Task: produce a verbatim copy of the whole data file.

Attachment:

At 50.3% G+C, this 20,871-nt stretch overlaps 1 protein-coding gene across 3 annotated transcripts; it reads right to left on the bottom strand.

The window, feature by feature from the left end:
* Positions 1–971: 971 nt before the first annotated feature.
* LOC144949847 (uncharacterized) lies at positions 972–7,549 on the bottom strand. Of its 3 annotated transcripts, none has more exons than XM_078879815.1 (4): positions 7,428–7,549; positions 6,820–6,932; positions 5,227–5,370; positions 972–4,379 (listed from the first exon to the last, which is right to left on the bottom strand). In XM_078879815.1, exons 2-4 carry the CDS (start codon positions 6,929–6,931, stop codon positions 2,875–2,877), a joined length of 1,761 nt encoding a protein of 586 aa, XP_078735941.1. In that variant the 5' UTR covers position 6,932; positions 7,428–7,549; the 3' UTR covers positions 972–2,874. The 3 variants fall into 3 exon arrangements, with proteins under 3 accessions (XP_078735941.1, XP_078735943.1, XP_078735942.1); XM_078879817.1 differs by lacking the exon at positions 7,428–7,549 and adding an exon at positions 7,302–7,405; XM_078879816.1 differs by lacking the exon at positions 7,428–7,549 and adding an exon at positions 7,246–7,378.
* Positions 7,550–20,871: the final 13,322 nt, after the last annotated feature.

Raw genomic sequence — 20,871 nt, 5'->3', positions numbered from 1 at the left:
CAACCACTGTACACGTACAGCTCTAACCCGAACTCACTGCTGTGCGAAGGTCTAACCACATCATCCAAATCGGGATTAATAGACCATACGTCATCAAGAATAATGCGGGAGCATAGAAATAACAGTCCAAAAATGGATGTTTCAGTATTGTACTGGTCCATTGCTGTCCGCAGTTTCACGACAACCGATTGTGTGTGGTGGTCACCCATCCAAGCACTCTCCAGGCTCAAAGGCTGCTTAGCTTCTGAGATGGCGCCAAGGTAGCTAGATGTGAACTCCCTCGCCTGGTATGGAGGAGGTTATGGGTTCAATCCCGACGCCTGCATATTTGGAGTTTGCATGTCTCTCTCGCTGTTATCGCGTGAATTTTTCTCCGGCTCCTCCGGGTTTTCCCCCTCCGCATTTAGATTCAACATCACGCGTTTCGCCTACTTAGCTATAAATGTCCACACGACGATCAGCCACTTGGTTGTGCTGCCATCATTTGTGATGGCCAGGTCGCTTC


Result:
At 50.3% G+C, this 20,871-nt stretch overlaps 1 protein-coding gene across 3 annotated transcripts; it reads right to left on the bottom strand.

The window, feature by feature from the left end:
* Positions 1–971: 971 nt before the first annotated feature.
* LOC144949847 (uncharacterized) lies at positions 972–7,549 on the bottom strand. Of its 3 annotated transcripts, none has more exons than XM_078879815.1 (4): positions 7,428–7,549; positions 6,820–6,932; positions 5,227–5,370; positions 972–4,379 (listed from the first exon to the last, which is right to left on the bottom strand). In XM_078879815.1, exons 2-4 carry the CDS (start codon positions 6,929–6,931, stop codon positions 2,875–2,877), a joined length of 1,761 nt encoding a protein of 586 aa, XP_078735941.1. In that variant the 5' UTR covers position 6,932; positions 7,428–7,549; the 3' UTR covers positions 972–2,874. The 3 variants fall into 3 exon arrangements, with proteins under 3 accessions (XP_078735941.1, XP_078735943.1, XP_078735942.1); XM_078879817.1 differs by lacking the exon at positions 7,428–7,549 and adding an exon at positions 7,302–7,405; XM_078879816.1 differs by lacking the exon at positions 7,428–7,549 and adding an exon at positions 7,246–7,378.
* Positions 7,550–20,871: the final 13,322 nt, after the last annotated feature.

Raw genomic sequence — 20,871 nt, 5'->3', positions numbered from 1 at the left:
CAACCACTGTACACGTACAGCTCTAACCCGAACTCACTGCTGTGCGAAGGTCTAACCACATCATCCAAATCGGGATTAATAGACCATACGTCATCAAGAATAATGCGGGAGCATAGAAATAACAGTCCAAAAATGGATGTTTCAGTATTGTACTGGTCCATTGCTGTCCGCAGTTTCACGACAACCGATTGTGTGTGGTGGTCACCCATCCAAGCACTCTCCAGGCTCAAAGGCTGCTTAGCTTCTGAGATGGCGCCAAGGTAGCTAGATGTGAACTCCCTCGCCTGGTATGGAGGAGGTTATGGGTTCAATCCCGACGCCTGCATATTTGGAGTTTGCATGTCTCTCTCGCTGTTATCGCGTGAATTTTTCTCCGGCTCCTCCGGGTTTTCCCCCTCCGCATTTAGATTCAACATCACGCGTTTCGCCTACTTAGCTATAAATGTCCACACGACGATCAGCCACTTGGTTGTGCTGCCATCATTTGTGATGGCCAGGTCGCTTC